Syria is a classic “wicked problem,” as Day says, with no easy solutions. Sending Canada’s men and women into harm’s way is the most critical decision a leader will ever make and cannot be done out of a sense of guilt. It must be strategic and thought through. But complexity cannot be an excuse for paralysis. When the gassing of children is not a red line, when it doesn’t force a G7 country to reassess its options, to reset its priorities from the distracting daily headlines, there is no mistaking it: history will judge us badly.


 

Syria is gassing children to death. What should Canada do?

  1. What is the west doing in Syria in the first place?

    We should learn to mind our own business.

    • Can you think critically even once? Your man Justin is welcoming and resettling Syrian refugees!!! That’s what the west is doing! Pay attention!!!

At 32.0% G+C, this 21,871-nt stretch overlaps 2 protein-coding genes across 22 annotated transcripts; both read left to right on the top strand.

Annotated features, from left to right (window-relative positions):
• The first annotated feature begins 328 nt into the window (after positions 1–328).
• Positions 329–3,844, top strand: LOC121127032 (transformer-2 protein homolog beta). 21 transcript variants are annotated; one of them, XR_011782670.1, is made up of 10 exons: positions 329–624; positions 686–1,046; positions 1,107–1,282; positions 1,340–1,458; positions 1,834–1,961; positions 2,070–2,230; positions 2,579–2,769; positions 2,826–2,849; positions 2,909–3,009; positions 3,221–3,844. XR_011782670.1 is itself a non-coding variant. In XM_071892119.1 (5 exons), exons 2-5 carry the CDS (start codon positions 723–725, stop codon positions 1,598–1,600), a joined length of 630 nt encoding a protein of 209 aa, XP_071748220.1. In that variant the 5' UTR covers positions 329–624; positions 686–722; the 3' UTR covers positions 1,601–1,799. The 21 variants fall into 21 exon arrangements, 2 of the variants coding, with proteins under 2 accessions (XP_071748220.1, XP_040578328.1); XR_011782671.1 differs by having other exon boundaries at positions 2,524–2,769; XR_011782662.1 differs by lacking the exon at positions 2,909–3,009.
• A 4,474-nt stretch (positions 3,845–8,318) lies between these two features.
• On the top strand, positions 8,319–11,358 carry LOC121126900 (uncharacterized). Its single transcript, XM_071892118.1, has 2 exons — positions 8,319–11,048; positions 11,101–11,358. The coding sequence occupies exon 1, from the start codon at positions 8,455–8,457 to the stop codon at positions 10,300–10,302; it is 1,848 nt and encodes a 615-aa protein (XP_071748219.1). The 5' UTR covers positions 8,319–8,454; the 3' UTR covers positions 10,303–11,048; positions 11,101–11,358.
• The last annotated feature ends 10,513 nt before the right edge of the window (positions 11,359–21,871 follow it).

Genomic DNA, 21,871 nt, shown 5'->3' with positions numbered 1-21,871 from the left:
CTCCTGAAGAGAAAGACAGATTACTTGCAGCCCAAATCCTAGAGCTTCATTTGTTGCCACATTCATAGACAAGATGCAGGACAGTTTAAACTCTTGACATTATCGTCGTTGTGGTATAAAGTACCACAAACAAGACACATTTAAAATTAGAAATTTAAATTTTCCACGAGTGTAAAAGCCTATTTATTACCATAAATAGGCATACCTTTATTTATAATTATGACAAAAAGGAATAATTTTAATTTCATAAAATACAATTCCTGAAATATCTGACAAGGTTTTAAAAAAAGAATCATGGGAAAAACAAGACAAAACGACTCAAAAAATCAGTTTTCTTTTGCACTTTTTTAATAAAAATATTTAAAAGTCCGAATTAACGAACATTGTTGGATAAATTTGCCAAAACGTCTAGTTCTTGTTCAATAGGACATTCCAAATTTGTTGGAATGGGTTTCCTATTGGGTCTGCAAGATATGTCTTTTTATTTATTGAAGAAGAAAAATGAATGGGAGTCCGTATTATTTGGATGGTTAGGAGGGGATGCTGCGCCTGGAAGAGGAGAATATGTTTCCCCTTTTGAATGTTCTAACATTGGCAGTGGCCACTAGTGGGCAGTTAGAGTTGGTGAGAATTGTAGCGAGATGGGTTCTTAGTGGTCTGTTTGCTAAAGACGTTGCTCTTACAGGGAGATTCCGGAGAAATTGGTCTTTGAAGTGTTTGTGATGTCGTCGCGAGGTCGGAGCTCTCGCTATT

• Syria is gassing children to death. What should Canada do?
      If Canada is truly outraged by the cruel and unspeakable horror of seeing innocent Syrian infants and children suffering a most painful and gruesome death at the hand of their own Government, then perhaps Canada should re-consider its laissez-faire stance on abortion on demand here at home.
      The only real differences with what occurred in Syria this week and what occurs in Canada are: (1) the deaths in Syria were done openly; in Canada relatively privately; (2) the victims in Syria were older than the abortion victims in Canada: (3) the killings of innocents in Syria are sporadic, those in Canada are continuous; (4) the killings in Syria are met with world-wide condemnation, those in Canada are met largely with silent indifference.

      • Magdalen Laundry buried 300 babies in the sewer pipes.